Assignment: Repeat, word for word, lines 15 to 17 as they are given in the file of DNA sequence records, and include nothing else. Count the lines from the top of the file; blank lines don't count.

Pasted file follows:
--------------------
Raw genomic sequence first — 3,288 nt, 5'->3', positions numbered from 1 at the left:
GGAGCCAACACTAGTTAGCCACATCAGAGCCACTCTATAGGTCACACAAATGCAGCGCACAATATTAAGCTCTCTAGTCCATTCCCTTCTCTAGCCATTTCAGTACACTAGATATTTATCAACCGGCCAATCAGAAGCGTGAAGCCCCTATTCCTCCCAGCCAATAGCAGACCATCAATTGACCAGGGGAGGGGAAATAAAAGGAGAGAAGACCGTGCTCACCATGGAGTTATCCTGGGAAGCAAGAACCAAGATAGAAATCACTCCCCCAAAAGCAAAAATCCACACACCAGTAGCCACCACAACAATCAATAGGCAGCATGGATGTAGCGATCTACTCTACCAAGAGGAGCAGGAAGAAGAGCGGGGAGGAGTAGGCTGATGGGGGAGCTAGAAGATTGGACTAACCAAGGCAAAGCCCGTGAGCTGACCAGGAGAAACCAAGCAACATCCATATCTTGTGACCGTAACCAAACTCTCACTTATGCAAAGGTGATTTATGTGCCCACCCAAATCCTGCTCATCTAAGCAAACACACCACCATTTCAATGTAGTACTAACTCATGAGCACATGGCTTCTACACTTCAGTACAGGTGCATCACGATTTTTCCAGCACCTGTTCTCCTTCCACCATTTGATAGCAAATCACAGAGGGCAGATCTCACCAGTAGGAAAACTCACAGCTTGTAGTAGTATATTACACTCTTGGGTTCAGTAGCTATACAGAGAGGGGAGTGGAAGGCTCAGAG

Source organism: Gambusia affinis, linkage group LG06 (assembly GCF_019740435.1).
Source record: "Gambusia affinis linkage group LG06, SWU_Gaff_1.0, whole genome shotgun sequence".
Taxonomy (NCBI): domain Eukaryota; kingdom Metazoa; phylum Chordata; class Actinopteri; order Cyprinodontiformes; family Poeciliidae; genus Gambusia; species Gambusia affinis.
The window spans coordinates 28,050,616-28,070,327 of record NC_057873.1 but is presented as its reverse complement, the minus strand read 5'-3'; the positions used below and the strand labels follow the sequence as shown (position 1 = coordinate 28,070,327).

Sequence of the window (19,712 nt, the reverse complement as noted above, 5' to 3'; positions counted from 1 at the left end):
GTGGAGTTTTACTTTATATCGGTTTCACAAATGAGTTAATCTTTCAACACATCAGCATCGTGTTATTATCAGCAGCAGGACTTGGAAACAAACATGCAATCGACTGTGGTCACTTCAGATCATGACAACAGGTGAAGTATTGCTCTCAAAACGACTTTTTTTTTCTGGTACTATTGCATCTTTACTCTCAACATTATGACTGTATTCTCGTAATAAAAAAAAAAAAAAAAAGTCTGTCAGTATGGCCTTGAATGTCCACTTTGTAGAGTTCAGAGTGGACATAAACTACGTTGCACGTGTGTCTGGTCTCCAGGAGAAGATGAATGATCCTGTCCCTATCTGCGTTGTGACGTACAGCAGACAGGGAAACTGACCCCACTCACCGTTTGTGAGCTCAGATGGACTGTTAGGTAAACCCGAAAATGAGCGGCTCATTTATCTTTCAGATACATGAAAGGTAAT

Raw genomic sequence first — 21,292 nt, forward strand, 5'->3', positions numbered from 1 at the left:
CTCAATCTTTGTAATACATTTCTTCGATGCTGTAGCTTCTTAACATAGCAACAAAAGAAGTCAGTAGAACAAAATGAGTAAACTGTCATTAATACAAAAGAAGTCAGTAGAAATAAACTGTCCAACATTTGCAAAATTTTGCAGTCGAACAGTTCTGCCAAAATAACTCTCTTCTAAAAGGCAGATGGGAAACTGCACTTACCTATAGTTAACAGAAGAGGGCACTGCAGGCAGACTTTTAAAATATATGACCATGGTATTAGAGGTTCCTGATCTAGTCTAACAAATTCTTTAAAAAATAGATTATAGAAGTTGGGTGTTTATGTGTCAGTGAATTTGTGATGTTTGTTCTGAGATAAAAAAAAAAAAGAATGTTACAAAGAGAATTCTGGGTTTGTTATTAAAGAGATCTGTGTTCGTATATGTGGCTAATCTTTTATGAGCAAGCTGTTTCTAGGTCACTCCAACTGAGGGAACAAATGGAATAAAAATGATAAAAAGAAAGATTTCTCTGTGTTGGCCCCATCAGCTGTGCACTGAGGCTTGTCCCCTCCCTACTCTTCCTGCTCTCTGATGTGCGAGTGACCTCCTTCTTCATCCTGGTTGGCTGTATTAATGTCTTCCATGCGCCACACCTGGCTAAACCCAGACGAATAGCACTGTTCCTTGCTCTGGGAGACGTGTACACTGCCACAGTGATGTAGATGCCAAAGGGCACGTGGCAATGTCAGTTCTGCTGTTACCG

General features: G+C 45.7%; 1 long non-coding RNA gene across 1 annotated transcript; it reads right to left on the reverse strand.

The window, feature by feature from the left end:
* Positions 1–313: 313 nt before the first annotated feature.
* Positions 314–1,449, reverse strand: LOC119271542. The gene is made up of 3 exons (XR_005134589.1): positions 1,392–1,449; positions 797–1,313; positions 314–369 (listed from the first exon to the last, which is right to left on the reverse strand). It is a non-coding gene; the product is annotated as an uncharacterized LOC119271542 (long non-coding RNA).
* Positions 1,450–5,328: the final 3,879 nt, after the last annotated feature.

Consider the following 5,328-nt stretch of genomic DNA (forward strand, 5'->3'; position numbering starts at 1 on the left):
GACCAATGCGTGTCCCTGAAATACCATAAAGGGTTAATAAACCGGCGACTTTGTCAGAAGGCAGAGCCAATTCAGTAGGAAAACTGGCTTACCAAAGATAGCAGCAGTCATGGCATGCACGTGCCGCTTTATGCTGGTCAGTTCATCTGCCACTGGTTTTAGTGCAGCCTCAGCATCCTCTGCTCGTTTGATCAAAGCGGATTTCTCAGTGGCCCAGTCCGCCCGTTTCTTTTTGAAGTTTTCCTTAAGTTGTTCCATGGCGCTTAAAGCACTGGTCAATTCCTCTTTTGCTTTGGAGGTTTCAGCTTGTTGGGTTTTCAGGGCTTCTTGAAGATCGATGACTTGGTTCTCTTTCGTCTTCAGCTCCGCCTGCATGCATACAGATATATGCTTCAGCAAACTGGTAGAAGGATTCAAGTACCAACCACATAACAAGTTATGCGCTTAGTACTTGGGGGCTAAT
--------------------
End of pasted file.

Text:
* Positions 1,450–5,328: the final 3,879 nt, after the last annotated feature.

Consider the following 5,328-nt stretch of genomic DNA (forward strand, 5'->3'; position numbering starts at 1 on the left):
GACCAATGCGTGTCCCTGAAATACCATAAAGGGTTAATAAACCGGCGACTTTGTCAGAAGGCAGAGCCAATTCAGTAGGAAAACTGGCTTACCAAAGATAGCAGCAGTCATGGCATGCACGTGCCGCTTTATGCTGGTCAGTTCATCTGCCACTGGTTTTAGTGCAGCCTCAGCATCCTCTGCTCGTTTGATCAAAGCGGATTTCTCAGTGGCCCAGTCCGCCCGTTTCTTTTTGAAGTTTTCCTTAAGTTGTTCCATGGCGCTTAAAGCACTGGTCAATTCCTCTTTTGCTTTGGAGGTTTCAGCTTGTTGGGTTTTCAGGGCTTCTTGAAGATCGATGACTTGGTTCTCTTTCGTCTTCAGCTCCGCCTGCATGCATACAGATATATGCTTCAGCAAACTGGTAGAAGGATTCAAGTACCAACCACATAACAAGTTATGCGCTTAGTACTTGGGGGCTAAT